Welcome to Carecure.
    You don't sound too negative (read some of the other posts here) or needy. Vent here!!!! Some days you just have to laugh at some of the nuts here....LOL They have provided me with great information and some great laughs at the same time.
    IM anytime
    Tonja
    T12-L2; Burst fracture L1: Incomplete walking with AFO's and cane since 1989

    My goal in life is to be as good of a person my dog already thinks I am. ~Author Unknown

  7. #7
    My roommate in rehab has a similar injury. She got the Passey-Muir thingy on her vent so she could talk and basically never hushed up again! I talked to her last week, she just got the phrenic pacer so the vent is no longer necessary.

    Her life seems pretty good. (Of course, money helps.) She travels. shops, hangs with friends and kids. Just got a boob lift which I'm quite envious of!

    You're lucky, with the support system. I think you'll be able to go back to school. Christopher Reeve had your level of injury and he did plenty.

    Your profile says you've been injured 6 months? In that case, you're doing fine. It takes a long time to gain equilibrium after SCI.
    Last edited by betheny; 06-29-2006 at 12:48 PM.

  8. #8
    hey OJ, glad you are here, but not on the terms handed.. you sound very positive and intelligent. i'm not your level, but mental well-being is the key to living in this new way.. you need to def. go back to Grad. school.. you will get ppl. to respond on how they accomplished their goals..i'm just Southern trash, so what do i know???? oh yeah, a sense o' humor will look good on ya' too.. good luck..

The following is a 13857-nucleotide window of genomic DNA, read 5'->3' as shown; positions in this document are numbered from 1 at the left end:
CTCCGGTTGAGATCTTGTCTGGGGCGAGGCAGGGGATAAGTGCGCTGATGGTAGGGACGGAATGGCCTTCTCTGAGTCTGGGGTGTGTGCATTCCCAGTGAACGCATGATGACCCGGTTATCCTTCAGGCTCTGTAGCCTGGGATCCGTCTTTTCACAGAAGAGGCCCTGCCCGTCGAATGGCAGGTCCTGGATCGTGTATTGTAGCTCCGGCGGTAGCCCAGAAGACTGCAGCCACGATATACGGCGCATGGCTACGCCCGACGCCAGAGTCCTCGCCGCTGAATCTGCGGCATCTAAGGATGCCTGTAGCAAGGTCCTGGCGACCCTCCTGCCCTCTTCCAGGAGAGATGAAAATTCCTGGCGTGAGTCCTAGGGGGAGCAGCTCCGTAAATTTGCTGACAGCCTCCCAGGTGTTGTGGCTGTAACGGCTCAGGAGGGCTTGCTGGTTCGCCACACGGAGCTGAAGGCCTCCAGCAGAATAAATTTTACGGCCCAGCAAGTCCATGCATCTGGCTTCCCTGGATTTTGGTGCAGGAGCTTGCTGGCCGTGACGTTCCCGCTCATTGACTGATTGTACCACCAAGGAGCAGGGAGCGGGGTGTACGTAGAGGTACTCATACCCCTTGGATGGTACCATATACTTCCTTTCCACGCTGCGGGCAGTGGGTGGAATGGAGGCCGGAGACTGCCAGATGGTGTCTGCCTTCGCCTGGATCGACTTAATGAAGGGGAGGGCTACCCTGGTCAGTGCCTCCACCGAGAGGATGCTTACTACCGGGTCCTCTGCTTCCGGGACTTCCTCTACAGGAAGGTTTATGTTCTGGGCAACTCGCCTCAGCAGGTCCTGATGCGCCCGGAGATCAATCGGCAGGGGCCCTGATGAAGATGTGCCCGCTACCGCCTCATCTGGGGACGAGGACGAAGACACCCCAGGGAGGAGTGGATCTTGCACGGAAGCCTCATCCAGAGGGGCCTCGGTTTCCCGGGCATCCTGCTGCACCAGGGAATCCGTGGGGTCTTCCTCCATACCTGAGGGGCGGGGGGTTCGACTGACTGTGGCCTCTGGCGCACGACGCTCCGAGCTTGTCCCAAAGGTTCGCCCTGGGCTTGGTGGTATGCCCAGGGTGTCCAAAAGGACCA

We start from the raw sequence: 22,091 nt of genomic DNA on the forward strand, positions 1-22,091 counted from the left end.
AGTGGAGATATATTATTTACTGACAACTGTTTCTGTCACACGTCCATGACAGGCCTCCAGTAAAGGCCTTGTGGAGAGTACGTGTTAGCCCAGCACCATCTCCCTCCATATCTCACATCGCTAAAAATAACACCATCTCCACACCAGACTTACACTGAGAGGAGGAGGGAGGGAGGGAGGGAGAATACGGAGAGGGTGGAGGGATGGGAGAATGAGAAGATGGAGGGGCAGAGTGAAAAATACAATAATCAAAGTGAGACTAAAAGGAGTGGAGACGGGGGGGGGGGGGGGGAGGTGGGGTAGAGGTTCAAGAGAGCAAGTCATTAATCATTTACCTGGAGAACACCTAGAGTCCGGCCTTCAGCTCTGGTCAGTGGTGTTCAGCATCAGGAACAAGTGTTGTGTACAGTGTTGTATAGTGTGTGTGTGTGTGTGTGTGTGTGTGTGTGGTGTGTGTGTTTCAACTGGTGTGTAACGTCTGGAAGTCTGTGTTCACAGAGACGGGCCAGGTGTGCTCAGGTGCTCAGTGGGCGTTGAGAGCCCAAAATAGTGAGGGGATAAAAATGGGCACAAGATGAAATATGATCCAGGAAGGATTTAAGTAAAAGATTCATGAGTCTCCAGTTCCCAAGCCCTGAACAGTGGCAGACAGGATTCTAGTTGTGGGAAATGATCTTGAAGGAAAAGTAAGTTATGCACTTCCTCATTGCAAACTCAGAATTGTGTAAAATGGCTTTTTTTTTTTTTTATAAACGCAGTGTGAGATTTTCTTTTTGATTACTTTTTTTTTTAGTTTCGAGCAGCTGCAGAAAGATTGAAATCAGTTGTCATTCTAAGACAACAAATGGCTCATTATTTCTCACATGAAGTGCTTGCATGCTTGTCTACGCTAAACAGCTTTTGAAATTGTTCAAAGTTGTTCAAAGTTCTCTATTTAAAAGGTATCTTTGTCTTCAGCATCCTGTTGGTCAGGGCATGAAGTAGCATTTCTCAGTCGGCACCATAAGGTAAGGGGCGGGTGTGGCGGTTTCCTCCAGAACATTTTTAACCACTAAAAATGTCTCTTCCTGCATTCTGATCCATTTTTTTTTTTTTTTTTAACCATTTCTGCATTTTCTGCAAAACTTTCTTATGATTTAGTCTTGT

Life isn't like a bowl of cherries or peaches. It's more like a jar of jalapenos--What you do today might burn your ass tomorrow.

    If you ain't laughing, you ain't living, baby. Carlos Mencia

  9. #9
    Thank you all for the warm welcome.

    It does make me feel good that people would care enough to reply. As I mentioned I lurked on the boards for almost a week, unsure of what to write. I agree Queen: it's not so good that I have to be reading and posting on these forums. But knowing there is a community out there does help things a great deal.

    I am just curious about what has been tried to see if a method can be designed to let you speak. It is rare that this cannot be done, even at the C1-2 level of injury, if you are working with a SCI center with experience in this area. Have you tried going with an uncuffed trach and adjusting your vent settings? Using a Passey Muir valve? A speaking trach? Where did you have your rehab?
    My delay in speaking has, I believe, been the result of two things. The first is that it has proven very difficult to get me medically stable. I am far behind where my medical team hoped I would be by now. Since sustaining my injury on Christmas Day I have experienced a number of serious complications, including several bouts of pnemonia (I am spelling that wrong, I know), and collapsed lungs (I won't even try to spell that!), among others. It literally has been one major setback after another.